Brexit talks make ‘concrete progress’, UK’s Davis says


Discussions between the European Union and Britain over Brexit have made some improvement. However, negotiators from the European Union need to be more adaptable and pragmatic, Brexit minister of Britain said on Thursday.

“This week we’ve had long and detailed negotiations across multiple areas and I think it’s fair to say, we’ve made some concrete progress,” David Davis announced during a joint news conference, striking a more positive note compared to the EU’s negotiator who spoke that “no decisive progress” had been made.

After Brexit talks that lasted for four days in Brussels this week, Davis stated that there was a “high degree of convergence” regarding the issue of the border between Ireland and Northern Ireland.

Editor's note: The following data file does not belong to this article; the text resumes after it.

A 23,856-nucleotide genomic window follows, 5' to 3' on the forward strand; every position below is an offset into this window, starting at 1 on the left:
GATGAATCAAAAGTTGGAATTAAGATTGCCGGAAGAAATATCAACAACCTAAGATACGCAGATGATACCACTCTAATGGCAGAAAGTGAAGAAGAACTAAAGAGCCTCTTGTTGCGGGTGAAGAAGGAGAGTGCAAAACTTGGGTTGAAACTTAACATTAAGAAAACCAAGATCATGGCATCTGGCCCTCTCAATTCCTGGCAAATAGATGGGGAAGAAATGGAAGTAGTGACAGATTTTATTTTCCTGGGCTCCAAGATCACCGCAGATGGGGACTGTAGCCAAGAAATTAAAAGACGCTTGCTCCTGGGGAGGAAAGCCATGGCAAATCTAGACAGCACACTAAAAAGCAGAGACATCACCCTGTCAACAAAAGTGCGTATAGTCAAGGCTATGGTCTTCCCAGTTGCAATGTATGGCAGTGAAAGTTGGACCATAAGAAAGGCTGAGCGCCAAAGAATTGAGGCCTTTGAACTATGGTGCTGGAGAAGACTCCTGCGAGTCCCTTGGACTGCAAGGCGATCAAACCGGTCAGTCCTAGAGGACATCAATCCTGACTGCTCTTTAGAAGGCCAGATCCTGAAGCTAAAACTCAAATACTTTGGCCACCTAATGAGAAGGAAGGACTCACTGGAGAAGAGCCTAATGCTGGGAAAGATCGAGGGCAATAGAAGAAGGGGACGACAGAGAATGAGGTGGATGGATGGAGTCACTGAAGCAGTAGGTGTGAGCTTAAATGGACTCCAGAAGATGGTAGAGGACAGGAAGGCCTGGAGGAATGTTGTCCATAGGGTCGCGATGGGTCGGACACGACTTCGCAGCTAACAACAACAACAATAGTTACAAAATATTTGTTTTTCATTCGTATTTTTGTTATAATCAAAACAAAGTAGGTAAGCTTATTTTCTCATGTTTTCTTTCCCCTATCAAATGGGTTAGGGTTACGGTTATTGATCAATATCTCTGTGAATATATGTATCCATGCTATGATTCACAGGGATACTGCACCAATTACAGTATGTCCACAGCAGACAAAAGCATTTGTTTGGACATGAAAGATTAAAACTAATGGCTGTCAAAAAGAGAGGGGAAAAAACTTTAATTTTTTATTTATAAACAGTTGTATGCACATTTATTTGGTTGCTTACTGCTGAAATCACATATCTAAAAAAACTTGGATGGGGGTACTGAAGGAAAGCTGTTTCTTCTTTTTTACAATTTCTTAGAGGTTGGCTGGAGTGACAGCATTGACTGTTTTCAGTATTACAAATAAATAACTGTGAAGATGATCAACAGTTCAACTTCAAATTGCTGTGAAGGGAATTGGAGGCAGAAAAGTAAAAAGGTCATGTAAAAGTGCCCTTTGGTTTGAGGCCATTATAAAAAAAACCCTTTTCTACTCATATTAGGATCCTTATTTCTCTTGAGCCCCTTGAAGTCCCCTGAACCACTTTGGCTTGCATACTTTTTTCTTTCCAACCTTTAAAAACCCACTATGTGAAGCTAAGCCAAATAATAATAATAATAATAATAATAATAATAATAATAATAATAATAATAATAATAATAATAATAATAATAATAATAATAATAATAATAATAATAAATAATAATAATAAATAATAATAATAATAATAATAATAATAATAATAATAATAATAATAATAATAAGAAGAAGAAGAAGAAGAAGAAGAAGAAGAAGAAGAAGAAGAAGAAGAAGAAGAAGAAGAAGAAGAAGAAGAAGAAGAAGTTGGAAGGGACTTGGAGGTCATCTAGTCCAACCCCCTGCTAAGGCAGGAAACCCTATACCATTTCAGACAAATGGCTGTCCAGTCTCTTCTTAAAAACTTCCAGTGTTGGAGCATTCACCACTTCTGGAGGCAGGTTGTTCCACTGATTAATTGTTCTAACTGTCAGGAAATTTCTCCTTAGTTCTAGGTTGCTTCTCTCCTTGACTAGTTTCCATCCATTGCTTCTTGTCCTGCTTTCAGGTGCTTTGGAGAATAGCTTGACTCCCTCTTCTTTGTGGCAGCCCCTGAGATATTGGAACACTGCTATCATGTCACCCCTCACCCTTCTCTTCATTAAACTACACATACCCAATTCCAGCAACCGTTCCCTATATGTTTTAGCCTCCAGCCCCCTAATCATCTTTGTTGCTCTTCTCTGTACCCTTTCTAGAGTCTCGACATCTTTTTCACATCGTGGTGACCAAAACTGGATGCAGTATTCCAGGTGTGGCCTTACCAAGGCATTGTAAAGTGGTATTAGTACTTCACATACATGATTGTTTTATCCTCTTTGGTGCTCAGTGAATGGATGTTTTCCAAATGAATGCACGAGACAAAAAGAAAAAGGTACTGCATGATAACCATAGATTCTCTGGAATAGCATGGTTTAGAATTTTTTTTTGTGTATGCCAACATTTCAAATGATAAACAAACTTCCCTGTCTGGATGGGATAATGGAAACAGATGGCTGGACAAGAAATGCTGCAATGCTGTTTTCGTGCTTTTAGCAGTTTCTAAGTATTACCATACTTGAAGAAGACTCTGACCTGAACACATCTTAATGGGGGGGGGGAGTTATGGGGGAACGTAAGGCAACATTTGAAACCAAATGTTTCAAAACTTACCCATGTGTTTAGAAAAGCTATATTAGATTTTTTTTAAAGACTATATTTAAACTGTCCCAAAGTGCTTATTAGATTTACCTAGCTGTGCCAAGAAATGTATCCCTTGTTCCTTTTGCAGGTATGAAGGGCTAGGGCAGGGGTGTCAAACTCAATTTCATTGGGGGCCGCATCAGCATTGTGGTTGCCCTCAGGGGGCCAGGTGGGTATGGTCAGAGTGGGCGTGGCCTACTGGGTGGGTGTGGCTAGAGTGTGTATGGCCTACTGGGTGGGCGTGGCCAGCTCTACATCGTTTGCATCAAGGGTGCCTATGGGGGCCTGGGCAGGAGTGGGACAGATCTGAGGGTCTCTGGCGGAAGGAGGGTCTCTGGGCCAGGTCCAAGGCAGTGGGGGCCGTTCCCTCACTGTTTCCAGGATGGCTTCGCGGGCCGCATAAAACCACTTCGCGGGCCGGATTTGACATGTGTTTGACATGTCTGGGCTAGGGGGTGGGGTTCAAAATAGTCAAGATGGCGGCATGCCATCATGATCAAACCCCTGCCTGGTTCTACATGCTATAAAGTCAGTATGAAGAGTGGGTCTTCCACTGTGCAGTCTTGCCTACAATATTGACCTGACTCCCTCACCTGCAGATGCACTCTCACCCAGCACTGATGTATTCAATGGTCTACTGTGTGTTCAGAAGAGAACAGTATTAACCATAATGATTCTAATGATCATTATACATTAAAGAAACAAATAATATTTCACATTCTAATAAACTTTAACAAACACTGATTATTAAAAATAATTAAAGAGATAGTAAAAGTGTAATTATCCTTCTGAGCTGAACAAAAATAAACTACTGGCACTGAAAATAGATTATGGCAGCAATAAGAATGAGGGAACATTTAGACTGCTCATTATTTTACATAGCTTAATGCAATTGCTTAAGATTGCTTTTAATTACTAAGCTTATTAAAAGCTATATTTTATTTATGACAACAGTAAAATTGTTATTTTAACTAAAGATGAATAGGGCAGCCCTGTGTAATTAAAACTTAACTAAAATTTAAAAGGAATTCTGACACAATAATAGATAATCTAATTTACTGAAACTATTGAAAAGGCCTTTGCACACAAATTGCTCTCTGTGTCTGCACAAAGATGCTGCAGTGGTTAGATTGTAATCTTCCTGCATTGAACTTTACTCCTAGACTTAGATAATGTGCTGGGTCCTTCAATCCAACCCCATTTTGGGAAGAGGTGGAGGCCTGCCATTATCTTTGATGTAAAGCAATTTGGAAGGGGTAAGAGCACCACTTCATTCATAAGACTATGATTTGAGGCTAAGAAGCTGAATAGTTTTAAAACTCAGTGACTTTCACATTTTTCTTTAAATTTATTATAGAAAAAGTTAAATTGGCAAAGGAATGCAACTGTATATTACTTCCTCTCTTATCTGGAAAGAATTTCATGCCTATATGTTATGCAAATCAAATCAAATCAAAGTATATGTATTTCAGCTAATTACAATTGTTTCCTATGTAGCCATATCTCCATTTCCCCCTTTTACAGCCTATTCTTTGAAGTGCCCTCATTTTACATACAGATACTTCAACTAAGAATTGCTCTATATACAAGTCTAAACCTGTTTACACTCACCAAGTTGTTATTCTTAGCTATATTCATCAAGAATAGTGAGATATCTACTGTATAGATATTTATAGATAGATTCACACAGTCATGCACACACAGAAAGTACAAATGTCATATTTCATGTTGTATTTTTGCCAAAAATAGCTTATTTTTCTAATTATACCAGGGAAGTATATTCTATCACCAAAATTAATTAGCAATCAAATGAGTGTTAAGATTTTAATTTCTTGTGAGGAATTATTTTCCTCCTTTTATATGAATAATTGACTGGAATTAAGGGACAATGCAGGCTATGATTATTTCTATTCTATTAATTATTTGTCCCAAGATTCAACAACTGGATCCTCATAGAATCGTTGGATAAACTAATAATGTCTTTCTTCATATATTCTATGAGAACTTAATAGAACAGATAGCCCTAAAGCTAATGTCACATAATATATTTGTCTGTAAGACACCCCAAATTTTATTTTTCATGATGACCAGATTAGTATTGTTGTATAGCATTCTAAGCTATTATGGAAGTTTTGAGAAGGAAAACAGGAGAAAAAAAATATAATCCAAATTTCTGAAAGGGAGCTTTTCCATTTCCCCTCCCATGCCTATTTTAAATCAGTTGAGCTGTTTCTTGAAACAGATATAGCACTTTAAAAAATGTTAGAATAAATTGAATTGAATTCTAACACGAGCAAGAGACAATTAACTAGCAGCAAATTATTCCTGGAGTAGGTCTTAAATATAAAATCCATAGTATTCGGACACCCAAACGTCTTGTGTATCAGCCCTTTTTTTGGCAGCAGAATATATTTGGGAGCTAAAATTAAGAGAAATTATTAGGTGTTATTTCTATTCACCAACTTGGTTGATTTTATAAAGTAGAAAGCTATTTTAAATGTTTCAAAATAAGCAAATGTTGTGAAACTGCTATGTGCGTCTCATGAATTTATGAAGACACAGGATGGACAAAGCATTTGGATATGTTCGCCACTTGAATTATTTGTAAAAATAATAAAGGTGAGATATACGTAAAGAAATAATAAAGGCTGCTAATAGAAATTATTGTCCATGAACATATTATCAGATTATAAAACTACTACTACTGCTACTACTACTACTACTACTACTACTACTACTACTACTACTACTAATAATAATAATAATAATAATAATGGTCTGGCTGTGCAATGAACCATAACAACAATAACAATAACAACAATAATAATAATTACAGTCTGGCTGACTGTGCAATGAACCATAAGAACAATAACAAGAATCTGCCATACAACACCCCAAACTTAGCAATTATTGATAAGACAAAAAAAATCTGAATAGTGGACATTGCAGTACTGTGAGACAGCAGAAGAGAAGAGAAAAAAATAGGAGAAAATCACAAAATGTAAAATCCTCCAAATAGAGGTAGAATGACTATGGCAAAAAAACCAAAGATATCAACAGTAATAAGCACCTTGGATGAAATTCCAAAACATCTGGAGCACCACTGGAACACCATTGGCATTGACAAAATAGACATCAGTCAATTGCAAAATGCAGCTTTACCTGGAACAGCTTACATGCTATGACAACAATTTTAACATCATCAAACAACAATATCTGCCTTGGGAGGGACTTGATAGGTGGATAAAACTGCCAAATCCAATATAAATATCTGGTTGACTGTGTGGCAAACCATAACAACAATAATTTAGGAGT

Davis said that Britain had a responsibility to “interrogate” the demand from the European Union that London should settle its accounts, including obligations stretching beyond 2019, its planned exit.

“We have a very different legal stance but as we said in the Article 50 letter the settlement should be in accordance with EU law and in the spirit of UK’s continuing partnership with the EU,” said Davis.

“We are a country that meets its international obligations and will continue to do so, but those obligations have to be well specified and they have to be real. They don’t necessarily have to be legal. We also recognised moral obligations sometimes.”

The British minister stated that the approach of Britain to the negotiations was for more “flexible and pragmatic” compared to the EU and criticised the European Union’s two-phase approach – to resolve divorce issues prior to talking about future trade ties.

“I remain of the view there is an unavoidable overlap between withdrawal and the future and they cannot be neatly compartmentalised,” said Davis.